Another project that I'm really excited about is one that we did last summer during the pandemic called the 75th Street Boardwalk. After George Floyd's murder and the civil unrest that followed, we developed the idea to use plywood that businesses had used to board up their stores and repurpose it to build a boardwalk on the southside of Chicago. The surrounding businesses, which were previously struggling to stay open, saw a 30% increase in revenue because of the outdoor dining opportunity. It changed the livelihood of this particular community in a way that most people would never expect. 

Since founding site , Ernest has made diversity, equity, and inclusion central to the work that the firm does every day - and helps other organizations do the same.

My parents were immigrants to this country, and our firm has thirty two people from all over the world, including South Africa, Australia, Asia, Poland, Greece, et cetera. This gives us a really solid mixture of ideas, personalities and experiences, and that diversity of ideas lends itself to a very rigorous and robust practice of landscape architecture. 

In addition to my role at site , I currently serve on seven nonprofit leadership boards and two city commissions. It’s pretty crazy. From major corporations to the nonprofit world, every organization is struggling to become more inclusive. So I've been thinking about how we can get people to talk about difficult discussions about race and culture. From a sociological point of view, how do we get over this fear of other people who are different than we are? This is a huge obstacle that people have got to overcome. If we can get over the fear, we will be able to be more honest about our differences. The tough part about DEI is understanding that these are difficult conversations. In the past fifty years no one has wanted to have honest conversation about race. But with these recent events, I think it's an opportune time to have these conversations - even if it means being a little uncomfortable. Those conversations will benefit us all.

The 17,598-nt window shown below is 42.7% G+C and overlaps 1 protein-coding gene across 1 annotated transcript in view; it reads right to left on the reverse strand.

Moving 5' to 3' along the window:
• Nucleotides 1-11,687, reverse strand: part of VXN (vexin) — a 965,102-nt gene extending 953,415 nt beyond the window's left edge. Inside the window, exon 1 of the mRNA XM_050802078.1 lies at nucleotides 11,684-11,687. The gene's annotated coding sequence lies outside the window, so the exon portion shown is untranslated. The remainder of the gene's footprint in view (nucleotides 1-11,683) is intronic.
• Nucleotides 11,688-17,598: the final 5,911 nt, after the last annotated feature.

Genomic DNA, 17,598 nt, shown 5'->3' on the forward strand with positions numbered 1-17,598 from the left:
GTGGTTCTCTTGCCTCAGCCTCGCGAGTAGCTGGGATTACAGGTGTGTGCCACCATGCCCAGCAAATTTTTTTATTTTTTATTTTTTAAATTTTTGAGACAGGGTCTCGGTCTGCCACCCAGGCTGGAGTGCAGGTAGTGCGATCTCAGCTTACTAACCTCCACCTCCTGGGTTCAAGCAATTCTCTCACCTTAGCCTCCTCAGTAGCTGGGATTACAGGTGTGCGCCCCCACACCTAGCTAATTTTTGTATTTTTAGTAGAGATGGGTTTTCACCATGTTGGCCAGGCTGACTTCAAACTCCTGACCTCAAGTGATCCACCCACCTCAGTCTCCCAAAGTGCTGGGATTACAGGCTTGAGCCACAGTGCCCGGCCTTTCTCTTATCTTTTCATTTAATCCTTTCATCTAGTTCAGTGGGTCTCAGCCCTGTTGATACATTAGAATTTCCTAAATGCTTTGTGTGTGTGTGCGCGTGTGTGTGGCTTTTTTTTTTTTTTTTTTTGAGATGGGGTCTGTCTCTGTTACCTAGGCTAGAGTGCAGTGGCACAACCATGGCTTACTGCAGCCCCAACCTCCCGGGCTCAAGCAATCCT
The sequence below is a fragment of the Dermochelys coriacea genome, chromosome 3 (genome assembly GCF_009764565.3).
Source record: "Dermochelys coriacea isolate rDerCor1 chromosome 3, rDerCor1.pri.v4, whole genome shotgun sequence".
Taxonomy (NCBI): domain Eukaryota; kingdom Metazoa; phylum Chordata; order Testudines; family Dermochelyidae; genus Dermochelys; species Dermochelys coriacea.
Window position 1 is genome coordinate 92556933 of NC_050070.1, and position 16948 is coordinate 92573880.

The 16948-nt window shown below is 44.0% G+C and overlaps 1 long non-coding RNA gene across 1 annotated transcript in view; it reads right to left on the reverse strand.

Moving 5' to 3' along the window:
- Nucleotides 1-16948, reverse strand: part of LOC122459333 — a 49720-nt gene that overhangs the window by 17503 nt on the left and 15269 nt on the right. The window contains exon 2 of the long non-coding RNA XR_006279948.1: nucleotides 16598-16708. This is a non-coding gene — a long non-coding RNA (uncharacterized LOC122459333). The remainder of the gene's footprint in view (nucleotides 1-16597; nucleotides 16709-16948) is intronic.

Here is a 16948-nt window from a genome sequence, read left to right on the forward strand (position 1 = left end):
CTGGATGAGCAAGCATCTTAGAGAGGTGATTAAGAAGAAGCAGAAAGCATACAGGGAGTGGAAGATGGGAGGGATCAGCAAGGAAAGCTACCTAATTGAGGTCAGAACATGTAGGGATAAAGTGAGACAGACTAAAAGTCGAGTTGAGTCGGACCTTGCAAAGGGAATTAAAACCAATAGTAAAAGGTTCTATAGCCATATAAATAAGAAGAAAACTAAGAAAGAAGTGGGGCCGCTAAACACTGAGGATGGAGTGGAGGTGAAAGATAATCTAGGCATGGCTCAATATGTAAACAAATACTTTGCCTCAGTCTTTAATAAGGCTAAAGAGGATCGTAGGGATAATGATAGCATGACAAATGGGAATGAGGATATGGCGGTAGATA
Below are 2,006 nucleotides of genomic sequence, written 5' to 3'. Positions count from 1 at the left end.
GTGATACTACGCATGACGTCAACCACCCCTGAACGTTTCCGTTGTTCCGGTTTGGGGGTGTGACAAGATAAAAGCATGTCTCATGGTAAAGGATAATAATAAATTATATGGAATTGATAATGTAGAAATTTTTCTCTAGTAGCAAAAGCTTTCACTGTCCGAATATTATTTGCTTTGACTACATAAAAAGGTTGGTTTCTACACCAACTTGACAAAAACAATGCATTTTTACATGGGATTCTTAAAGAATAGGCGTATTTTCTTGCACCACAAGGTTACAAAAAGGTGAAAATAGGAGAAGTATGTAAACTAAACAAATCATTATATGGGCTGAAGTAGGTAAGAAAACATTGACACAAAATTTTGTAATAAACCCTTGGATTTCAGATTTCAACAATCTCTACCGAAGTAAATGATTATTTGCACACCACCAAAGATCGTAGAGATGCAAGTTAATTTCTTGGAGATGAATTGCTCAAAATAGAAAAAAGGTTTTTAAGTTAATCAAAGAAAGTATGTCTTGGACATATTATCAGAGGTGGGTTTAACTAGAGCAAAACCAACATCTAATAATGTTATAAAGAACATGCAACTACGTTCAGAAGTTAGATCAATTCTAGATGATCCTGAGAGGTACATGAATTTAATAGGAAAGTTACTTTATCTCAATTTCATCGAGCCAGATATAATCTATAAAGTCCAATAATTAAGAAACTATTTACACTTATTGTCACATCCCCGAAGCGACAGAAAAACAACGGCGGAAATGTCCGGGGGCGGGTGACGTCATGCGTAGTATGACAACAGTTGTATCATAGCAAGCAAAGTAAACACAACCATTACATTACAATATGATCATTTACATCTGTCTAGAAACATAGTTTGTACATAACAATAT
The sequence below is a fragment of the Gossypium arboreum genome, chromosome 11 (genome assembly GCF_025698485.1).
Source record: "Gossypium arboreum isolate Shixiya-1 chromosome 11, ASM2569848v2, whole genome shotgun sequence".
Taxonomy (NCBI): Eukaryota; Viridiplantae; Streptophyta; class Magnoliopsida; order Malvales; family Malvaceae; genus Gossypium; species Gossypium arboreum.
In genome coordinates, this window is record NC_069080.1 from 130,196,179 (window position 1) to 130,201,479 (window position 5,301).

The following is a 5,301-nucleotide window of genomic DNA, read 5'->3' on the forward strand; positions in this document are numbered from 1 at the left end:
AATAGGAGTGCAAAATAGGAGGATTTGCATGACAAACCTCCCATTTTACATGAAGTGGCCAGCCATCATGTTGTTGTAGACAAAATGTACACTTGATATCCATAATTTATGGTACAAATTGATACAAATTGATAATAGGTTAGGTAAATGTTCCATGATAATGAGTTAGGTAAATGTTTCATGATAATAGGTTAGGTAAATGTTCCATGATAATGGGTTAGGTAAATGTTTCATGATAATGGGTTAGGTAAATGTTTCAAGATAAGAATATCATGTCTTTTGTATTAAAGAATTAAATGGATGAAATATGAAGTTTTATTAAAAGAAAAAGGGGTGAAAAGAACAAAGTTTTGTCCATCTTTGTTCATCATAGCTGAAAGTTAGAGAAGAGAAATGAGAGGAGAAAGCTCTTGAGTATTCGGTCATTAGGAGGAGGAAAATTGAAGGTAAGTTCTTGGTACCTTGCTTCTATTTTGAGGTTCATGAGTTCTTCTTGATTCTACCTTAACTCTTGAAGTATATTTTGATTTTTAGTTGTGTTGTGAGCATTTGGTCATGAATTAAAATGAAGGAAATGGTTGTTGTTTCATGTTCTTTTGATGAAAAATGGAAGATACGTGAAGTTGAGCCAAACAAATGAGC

Finally, Ernest discusses how we can all be better allies to the Asian American and Pacific Islander community.

I was at Michigan State University when Vincent Chin was murdered in Detroit in 1982. Chin was a Chinese American who was mistaken for being Japanese. He was beaten to death due the anti-Japanese rhetoric revolving around the changes in Detroit’s auto industry at that time. The individuals who perpetrated this crime were acquitted. This incident is a microcosm of Asian-American history. A history that includes the building of America’s railroads, the Japanese-American internment camps during WWII, and the current events that are being white-washed from America’s history books. Last month, however, the State of Illinois passed a legislative bill that ensures that Asian American history is added to their public school curriculums.

Since the Atlanta shootings, I’ve reached out to many of the BIPOC (Black, Indigenous, People of Color) organizations that I engage with in my not-for-profit service. Organizations such as Operation PUSH, the Obama Foundation, and the Urban League - and have asked them to stand in solidarity with #StopAsianHate. It is important to gain support WITH other affinity groups to diminish the myth of Asians as “model minorities”. The myth that we’re all over-achieving, subservient, hypersexualized people who eat weird food. The “model minority” term is simply a LIE to pit other minorities against us, and it’s infuriating. I’ve been advocating for Asian communities to raise our voices a little bit more. Culturally, it goes against our customs which is to stay to ourselves and don’t make waves. Apparently that behavior is getting us killed here in America. We need to make our voices heard, and our allies need to amplify them. 

May is Asian American Heritage Month. It’s a time to celebrate the different nationalities, customs, traditions and histories of a diverse group of people from Asia who embrace America as their home. Home of the free and the brave. Home of generous and kind people and people who are different then one another. Home at Michigan State University.